This may involve having different rules in different areas, for example where socioeconomic factors may impact on the size of population that would make a territory viable. All too often territories are based on crude population numbers rather than taking other factors into account. Secondly, a franchisor should have a coherent and clear area development plan that it is up front in providing to prospective franchises. That way a franchisee has the opportunity to buy a business with all relevant information at hand. Thirdly, the franchisor should implement the plan that franchisees have relied on and not look to make changes without first discussing it with them and obtaining their buy-in based on sound data and logic.

The writer has recently been involved in a dispute within a large international franchise system that has implemented its territory expansion in New Zealand haphazardly. The franchisor created and disclosed to existing franchisees an area development plan which they relied on to become multi-unit operators, only for the area development plan to be changed unilaterally resulting in the potential for them to face increased competition from within their own franchise system. In each case this has created significant disharmony between the franchisee and franchisor. It poses an economic risk that the franchisees would not have taken on had they known the franchisor would alter its plan for the development of the territories. Whilst many franchise agreements contain a disputes resolution procedure, it relies on the goodwill of the parties concerned to try and reach an amicable solution. There is currently no general duty in New Zealand for franchisors and franchisees to act in good faith towards each other so such disputes often result in one party being detrimentally affected whilst the other receives a windfall.


Every franchise agreement is different, and the rights and privileges obtained under the agreement will differ in each case too. It is extremely important to minimise unpleasant surprises and to properly understand exactly what rights a prospective franchisee is purchasing when buying into a franchise system, including knowing the issues surrounding the territory being purchased.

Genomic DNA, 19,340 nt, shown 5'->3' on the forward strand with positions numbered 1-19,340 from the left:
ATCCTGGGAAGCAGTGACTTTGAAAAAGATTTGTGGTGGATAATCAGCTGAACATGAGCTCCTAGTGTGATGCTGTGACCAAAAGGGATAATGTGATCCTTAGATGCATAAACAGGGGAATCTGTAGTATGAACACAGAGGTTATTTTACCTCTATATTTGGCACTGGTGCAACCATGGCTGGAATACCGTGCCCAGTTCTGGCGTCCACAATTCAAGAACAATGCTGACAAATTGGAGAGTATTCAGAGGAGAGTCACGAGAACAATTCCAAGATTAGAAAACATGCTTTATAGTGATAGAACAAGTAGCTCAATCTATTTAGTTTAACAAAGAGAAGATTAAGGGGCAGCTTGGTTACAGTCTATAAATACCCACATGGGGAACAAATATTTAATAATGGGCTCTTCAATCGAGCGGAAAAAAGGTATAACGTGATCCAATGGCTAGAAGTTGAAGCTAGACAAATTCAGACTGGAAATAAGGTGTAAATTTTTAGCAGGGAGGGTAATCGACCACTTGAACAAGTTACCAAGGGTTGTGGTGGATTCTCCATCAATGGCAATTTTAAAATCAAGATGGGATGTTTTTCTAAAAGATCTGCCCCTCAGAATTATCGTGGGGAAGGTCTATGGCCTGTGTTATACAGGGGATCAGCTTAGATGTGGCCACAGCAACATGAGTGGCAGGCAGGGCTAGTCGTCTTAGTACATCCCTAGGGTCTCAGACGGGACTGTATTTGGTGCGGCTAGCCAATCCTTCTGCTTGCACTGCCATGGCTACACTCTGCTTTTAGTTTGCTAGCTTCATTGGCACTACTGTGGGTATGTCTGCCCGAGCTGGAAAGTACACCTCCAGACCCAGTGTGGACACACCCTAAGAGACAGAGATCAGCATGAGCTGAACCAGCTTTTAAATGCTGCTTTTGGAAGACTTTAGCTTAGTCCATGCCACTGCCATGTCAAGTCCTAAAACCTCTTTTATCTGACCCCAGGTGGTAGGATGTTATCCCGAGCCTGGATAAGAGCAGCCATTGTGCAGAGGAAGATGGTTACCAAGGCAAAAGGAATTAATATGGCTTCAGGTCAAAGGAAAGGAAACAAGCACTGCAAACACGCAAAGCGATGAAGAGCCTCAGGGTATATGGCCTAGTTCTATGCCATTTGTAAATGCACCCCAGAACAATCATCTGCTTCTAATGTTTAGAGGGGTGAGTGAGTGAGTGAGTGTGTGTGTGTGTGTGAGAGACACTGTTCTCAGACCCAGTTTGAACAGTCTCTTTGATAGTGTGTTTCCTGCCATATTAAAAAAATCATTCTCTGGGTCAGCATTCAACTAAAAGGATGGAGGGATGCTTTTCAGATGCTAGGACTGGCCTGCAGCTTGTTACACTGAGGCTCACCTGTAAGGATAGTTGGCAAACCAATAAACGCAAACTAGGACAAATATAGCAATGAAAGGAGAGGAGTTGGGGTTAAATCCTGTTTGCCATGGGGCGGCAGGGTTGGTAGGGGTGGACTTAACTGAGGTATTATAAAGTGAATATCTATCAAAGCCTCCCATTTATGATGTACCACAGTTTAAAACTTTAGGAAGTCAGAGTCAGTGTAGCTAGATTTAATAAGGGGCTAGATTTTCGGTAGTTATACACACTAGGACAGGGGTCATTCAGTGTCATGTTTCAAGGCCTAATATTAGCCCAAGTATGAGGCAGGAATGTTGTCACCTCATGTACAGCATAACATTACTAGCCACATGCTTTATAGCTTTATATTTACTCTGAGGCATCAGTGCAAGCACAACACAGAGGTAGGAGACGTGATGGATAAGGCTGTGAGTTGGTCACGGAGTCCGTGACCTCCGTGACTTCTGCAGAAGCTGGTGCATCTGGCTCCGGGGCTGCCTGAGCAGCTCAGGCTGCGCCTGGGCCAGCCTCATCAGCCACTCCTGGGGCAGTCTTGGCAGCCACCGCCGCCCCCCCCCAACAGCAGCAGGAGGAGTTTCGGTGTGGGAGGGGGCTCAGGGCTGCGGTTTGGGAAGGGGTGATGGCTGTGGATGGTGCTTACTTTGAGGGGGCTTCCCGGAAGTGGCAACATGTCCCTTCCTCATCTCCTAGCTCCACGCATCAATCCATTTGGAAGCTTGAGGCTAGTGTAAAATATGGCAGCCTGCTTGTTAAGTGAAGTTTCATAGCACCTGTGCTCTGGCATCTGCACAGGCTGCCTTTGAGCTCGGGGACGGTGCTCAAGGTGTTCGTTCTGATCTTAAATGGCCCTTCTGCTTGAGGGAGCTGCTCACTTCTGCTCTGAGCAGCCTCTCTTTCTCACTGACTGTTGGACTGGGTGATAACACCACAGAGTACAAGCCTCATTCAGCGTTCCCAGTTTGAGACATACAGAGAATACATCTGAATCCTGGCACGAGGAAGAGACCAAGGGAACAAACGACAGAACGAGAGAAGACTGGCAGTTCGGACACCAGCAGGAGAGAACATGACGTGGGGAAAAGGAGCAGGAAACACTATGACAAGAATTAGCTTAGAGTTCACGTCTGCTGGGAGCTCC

Taking advice from a specialist franchise lawyer, along with asking the franchisor direct questions about how they plan to expand the system and what impact it may have on the operation being purchased would go a long way to giving a buyer some certainty. Further, liaising with as many existing franchisees as possible gives a buyer the ability to gauge the robustness of the franchise system and the behaviours of the franchisor. Other franchisees already operating within the system will generally give an indication of the general level of satisfaction that franchisees feel within the franchise system.

Finally one always needs to remember that even if there is confirmation that an appropriate exclusive territory is being purchased, it does not prevent the franchisee from facing competition from any person in the same line of business who is not part of that franchise system.

Mark Sherry, LLB (Hons), BCom, is a Partner with Harmans Lawyers New Zealand. He leads the commercial and property team, specialising in franchising, hospitality, rural law, property matters and asset protection.

Harmans is a full service legal firm providing excellent service and advice, allowing Harmans to develop long-term, solid relationships with their clients.

For more information please contact Mark Sherry at:

P: +64 3 352 2293
M: +64 21 524 890